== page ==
Kodak sold their sensor division to True Sense imaging who didn't really bring anything new and have since sold it to someone else.
On-Semi, a very very large semiconductor manufacturer, used to be Motorola.
Hopefully they do something with their newly acquired division.

The future of imaging certainly looks like it will be very interesting.
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  #45  
Old 15-06-2014, 08:19 PM
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I had a bit of fish through Sonys sensor web site, it seems all the premium "industrial" sensors they make are CCDs. Cant imagine Sony would bother with CCDs at all if CMOS was superior generally.
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  #46  
Old 15-06-2014, 08:29 PM
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I had a bit of fish through Sonys sensor web site, it seems all the premium "industrial" sensors they make are CCDs. Cant imagine Sony would bother with CCDs at all if CMOS was superior generally.
That's interesting. I suppose machine vision must be another market. Plus that growth area - speed cameras. I wonder what they use.

Greg.
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  #47  
Old 15-06-2014, 10:12 PM
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Scientific CMOS (sCMOS) style circuitry will likely make its way beyond its existing patent holders and go "mainstream" in the next few years.

http://www.photonicsonline.com/doc/s...-overview-0001

sCMOS has a dynamic range of up to 1:27,000 in existing devices. Only EM-CCDs have lower effective read-noise - sCMOS devices have around 1-1.5 electrons read noise.

CCDs soak a huge amount of electricity compared to CMOS devices and I suspect between that and their serial nature will result in them being reduced to smaller and smaller markets. Outside of astronomy there are few niches where traditional CCDs are not outperformed by an alternative.
-Cam
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  #48  
Old 16-06-2014, 12:39 AM
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I had a bit of fish through Sonys sensor web site, it seems all the premium "industrial" sensors they make are CCDs. Cant imagine Sony would bother with CCDs at all if CMOS was superior generally.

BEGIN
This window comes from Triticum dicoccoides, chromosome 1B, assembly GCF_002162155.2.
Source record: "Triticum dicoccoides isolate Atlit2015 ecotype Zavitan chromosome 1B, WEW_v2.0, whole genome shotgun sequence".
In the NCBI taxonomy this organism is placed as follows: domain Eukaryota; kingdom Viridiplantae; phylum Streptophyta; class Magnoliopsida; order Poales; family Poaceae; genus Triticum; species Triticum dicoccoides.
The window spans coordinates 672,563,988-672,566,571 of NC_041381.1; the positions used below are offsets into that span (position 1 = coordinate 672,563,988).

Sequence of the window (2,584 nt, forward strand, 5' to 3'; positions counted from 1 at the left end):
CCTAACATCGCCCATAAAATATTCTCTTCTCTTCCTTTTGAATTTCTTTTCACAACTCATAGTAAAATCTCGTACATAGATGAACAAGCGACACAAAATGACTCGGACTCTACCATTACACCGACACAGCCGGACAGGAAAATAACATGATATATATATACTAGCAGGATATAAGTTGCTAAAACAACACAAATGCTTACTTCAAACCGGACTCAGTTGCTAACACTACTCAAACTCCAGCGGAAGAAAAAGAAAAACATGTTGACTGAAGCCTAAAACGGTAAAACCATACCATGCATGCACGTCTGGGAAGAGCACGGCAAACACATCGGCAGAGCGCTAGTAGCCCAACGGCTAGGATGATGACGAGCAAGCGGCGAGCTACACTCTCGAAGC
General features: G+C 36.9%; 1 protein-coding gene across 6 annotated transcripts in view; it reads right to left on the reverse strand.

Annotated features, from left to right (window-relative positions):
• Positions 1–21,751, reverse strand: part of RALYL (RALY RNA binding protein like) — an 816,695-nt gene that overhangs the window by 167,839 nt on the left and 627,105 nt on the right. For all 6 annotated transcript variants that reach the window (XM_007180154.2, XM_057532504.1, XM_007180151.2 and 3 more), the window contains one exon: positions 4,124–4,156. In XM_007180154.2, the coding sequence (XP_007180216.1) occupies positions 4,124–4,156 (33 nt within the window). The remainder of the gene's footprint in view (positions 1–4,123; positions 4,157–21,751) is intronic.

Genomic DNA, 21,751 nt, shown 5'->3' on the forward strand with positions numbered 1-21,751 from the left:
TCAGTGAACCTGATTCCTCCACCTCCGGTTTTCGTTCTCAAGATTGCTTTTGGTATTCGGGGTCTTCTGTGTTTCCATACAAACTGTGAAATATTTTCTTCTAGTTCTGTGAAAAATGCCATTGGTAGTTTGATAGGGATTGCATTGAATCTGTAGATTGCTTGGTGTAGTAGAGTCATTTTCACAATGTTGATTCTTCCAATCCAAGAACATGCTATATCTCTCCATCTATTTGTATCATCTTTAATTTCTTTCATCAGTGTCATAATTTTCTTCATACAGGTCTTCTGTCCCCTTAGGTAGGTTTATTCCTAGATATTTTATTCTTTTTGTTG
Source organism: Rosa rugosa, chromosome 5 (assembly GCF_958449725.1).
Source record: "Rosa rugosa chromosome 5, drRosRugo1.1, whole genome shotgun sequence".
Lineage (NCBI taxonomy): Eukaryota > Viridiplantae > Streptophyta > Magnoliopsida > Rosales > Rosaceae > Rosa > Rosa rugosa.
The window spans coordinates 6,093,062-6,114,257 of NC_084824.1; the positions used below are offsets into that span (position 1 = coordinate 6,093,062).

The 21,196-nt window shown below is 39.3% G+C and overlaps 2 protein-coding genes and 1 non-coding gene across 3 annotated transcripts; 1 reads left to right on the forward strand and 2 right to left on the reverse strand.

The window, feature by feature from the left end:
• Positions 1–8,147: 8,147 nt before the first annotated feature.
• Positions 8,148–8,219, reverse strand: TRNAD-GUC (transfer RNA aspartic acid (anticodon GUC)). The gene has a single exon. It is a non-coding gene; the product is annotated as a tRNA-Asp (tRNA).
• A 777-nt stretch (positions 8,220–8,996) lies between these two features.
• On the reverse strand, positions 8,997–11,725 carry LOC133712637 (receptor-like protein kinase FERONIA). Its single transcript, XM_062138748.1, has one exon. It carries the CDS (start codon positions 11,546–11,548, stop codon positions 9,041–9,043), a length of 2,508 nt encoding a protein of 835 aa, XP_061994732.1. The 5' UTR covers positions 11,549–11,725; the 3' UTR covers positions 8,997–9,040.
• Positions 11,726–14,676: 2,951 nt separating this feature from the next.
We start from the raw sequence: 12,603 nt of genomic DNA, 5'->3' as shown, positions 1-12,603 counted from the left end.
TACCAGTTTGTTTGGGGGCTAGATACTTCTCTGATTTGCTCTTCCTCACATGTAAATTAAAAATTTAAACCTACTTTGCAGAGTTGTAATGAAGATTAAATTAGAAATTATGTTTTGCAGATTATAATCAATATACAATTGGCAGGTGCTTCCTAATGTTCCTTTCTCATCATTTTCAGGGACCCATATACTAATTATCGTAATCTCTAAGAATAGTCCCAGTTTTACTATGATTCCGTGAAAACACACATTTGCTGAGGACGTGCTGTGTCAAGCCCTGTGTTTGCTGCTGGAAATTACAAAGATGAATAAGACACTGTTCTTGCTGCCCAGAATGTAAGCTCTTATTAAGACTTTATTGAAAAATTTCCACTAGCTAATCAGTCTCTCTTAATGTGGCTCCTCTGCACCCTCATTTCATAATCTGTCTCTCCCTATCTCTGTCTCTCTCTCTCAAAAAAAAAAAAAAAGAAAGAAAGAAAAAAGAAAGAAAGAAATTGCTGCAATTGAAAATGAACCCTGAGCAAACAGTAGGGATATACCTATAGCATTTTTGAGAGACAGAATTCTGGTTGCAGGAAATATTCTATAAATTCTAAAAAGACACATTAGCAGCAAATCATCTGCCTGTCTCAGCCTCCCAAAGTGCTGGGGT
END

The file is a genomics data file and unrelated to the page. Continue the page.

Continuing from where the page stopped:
I think that CCDs are still favoured for industrial uses, because precise measurement of moving objects is required - that is not possible with rolling shutter CMOS. However, new CMOS designs with global shutters are coming onto the market and this last refuge of the CCD could be under threat. In other respects, CMOS is up there in quantum efficiency, read noise, etc. A good example of the way things are changing is found in the planetary imaging field, where the premium CCD cameras have now been joined by CMOS ones with at least equivalent sensitivity and noise performance, higher speed readout, more pixels and lower cost.

In terms of Lee's original question, expect a wider variety of choices in dedicated astro cameras in future, with high performance at lower cost as CMOS and it's derivatives makes inroads.

Last edited by Shiraz; 16-06-2014 at 12:52 AM.
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  #49  
Old 16-06-2014, 06:22 PM
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This might sound daft, but search as I may, I cant find a single mainstream CMOS cooled long exposure non-planetary (as in fast exposure), non modded DSLR astrocam. Many have Sony sensors, but they are all CCD.

Can anyone please point me to a superior CMOS-over-CCD cooled astrocam model. Or even any?.
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Old 17-06-2014, 10:00 AM